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1.  Computational Replication of the Abnormal Secondary Kinetic Isotope Effects in a Hydride Transfer Reaction in Solution with a Motion Assisted H-Tunneling Model 
The Journal of Organic Chemistry  2014;79(5):1989-1994.
We recently reported abnormal secondary deuterium kinetic isotope effects (2° KIEs) for hydride transfer reactions from alcohols to carbocations in acetonitrile (Chem. Comm. 2012, 48, 11337). Experimental 2° KIE values were found to be inflated on the 9-C position in the xanthylium cation but deflated on the β-C position in 2-propanol with respect to the values predicted by the semi-classical transition-state theory. No primary (1°) isotope effect on 2° KIEs was observed. Herein, the KIEs were replicated by the Marcus-like H-tunneling model that requires a longer donor–acceptor distance (DAD) in a lighter isotope transfer process. The 2° KIEs for a range of potential tunneling-ready-states (TRSs) of different DADs were calculated and fitted to the experiments to find the TRS structure. The observed no effect of 1° isotope on 2° KIEs is explained in terms of the less sterically hindered TRS structure so that the change in DAD due to the change in 1° isotope does not significantly affect the reorganization of the 2° isotope and hence the 2° KIE. The effect of 1° isotope on 2° KIEs may be expected to be more pronounced and thus observable in reactions occurring in restrictive environments such as the crowded and relatively rigid active site of enzymes.
PMCID: PMC3985929  PMID: 24498946
2.  Changes in Follicular Helper T Cells in Idiopathic Thrombocytopenic Purpura Patients 
Background: Idiopathic thrombocytopenic purpura (ITP) is a primary autoimmune disease with a decreased platelet count caused by platelet destruction mediated mainly by platelet antibodies. T follicular helper (TFH) cells have demonstrated important roles in autoimmune diseases. The aim of this study is to explore the might role of TFH cells in the patients of ITP.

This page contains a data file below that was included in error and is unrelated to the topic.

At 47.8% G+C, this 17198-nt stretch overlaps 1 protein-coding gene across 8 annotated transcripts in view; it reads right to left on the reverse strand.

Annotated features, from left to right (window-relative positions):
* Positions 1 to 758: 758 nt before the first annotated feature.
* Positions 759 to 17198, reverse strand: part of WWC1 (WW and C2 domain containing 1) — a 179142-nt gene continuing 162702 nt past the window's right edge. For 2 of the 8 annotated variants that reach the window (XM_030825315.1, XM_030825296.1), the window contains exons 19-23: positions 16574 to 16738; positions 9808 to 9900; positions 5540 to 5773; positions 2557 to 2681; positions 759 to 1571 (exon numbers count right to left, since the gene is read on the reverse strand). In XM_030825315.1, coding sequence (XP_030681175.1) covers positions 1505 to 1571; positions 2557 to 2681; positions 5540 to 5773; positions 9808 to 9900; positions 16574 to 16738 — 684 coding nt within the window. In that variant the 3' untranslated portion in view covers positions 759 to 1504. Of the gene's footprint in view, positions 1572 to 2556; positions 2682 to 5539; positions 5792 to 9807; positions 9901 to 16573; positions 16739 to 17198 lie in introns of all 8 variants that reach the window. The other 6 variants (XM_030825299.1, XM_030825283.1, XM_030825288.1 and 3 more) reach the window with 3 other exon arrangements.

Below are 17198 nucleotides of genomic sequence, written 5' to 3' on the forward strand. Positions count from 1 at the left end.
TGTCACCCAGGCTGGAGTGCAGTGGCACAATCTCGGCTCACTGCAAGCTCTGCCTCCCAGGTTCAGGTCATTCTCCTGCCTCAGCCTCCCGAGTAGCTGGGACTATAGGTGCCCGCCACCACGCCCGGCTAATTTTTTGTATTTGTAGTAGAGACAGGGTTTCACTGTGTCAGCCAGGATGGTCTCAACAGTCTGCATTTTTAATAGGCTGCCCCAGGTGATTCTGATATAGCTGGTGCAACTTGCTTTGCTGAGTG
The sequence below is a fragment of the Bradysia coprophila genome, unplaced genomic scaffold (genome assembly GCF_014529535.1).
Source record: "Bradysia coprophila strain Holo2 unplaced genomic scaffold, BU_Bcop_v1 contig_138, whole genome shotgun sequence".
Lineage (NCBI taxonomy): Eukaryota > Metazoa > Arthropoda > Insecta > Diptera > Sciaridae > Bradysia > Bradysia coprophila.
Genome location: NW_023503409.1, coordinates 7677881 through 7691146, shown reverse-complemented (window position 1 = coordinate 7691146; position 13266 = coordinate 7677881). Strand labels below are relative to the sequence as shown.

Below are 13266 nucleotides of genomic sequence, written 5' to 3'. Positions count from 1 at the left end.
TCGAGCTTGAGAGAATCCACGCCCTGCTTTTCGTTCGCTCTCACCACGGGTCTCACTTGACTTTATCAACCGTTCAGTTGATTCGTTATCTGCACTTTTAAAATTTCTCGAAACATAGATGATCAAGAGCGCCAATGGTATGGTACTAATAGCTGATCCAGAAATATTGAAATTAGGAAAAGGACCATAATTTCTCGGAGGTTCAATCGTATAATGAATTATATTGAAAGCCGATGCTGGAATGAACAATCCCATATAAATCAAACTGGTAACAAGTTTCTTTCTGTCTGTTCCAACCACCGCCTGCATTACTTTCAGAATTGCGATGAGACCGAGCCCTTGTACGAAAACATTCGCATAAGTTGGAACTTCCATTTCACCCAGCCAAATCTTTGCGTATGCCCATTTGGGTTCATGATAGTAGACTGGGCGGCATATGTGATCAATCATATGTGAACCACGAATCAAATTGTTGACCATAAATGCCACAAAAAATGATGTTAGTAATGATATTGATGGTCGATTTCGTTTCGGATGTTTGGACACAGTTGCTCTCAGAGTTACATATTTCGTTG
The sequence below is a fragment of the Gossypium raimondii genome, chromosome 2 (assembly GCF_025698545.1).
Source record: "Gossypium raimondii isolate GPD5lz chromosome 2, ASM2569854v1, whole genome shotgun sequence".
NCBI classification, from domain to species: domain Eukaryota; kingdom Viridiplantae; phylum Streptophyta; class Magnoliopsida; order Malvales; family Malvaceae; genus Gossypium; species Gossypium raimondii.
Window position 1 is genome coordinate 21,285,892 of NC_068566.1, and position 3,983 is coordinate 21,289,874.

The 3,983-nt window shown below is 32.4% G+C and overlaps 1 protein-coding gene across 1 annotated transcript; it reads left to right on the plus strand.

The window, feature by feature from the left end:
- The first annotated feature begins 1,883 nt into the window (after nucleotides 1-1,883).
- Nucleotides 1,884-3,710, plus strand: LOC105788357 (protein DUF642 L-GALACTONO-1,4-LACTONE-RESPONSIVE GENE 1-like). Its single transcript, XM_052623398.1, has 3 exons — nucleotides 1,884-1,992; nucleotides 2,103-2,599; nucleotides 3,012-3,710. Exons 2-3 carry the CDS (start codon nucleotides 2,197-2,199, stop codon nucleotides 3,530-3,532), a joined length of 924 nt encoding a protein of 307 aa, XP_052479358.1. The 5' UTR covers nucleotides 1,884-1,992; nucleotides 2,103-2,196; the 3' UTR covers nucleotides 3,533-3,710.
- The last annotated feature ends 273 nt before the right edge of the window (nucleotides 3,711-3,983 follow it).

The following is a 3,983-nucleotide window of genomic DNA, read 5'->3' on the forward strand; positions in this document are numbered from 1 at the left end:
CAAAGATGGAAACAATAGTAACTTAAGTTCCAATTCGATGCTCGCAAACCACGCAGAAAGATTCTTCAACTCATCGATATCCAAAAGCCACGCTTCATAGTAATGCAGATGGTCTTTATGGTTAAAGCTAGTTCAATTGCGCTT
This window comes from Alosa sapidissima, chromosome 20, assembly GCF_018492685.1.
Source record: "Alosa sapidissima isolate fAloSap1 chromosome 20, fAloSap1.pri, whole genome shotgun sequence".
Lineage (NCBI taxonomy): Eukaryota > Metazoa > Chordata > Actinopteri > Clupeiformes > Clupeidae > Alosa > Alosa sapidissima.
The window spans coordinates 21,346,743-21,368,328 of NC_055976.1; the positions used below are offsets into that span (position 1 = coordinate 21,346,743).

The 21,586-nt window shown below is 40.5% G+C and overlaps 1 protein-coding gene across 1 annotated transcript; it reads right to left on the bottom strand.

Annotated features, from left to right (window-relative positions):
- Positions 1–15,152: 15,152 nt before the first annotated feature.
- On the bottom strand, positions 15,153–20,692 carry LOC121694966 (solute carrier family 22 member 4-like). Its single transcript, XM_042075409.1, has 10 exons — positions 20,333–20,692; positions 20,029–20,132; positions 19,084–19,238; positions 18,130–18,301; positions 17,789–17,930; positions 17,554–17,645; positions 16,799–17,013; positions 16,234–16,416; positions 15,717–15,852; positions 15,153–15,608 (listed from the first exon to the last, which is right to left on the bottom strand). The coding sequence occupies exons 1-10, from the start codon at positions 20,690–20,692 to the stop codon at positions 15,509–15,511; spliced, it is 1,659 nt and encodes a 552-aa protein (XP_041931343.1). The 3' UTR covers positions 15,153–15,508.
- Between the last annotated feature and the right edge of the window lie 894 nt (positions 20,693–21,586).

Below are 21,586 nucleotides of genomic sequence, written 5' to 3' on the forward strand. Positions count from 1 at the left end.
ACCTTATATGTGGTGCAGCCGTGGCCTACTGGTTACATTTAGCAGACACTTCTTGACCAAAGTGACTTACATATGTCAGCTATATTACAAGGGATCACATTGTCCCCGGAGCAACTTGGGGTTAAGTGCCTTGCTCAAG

Methods: Twenty-three ITP patients and 12 healthy controls (HC) were enrolled in this study. The frequency of circulating TFH cells in both the patients and HC was analyzed by flow cytometry. Serum interleukin (IL)-21 and IL-6 levels were measured using ELISA, and platelet antibodies were tested using a solid phase technique. Additionally, IL-21, IL-6, Bcl-6 and c-Maf mRNA expressions in peripheral blood mononuclear cells (PBMCs) were detected using real-time PCR.
Results: The percentages of circulating CXCR5+ CD4+TFH cells with ICOShigh or PD-1high expression were significantly higher in the ITP patients than in the HC. Moreover, the frequencies of circulating CXCR5+ CD4+TFH cells with inducible costimulator (ICOS)high or programmed death-1 (PD-1)high expression were notably higher in ITP with platelet-antibody-positive ( ITP (+) ) patients than in ITP with platelet-antibody-negative ( ITP (-) ) patients and HC, as were the serum IL-21 and IL-6 levels (significant). Moreover, a positive correlation was found between the CXCR5+CD4+TFH cells with ICOShigh or PD-1high expression and the serum IL-21 levels of ITP (+) patients. Additionally, the mRNA expression levels of IL-21, IL-6, Bcl-6 and c-Maf were significantly increased in ITP patients, especially in ITP (+) patients.
Conclusions: This study demonstrated TFH cells and effector molecules might play an important role in the pathogenesis of ITP, which are possible therapeutic targets in ITP patients.
PMCID: PMC4279097  PMID: 25561904
platelet antibody; T follicular helper cell; idiopathic thrombocytopenic purpura; autoimmune disease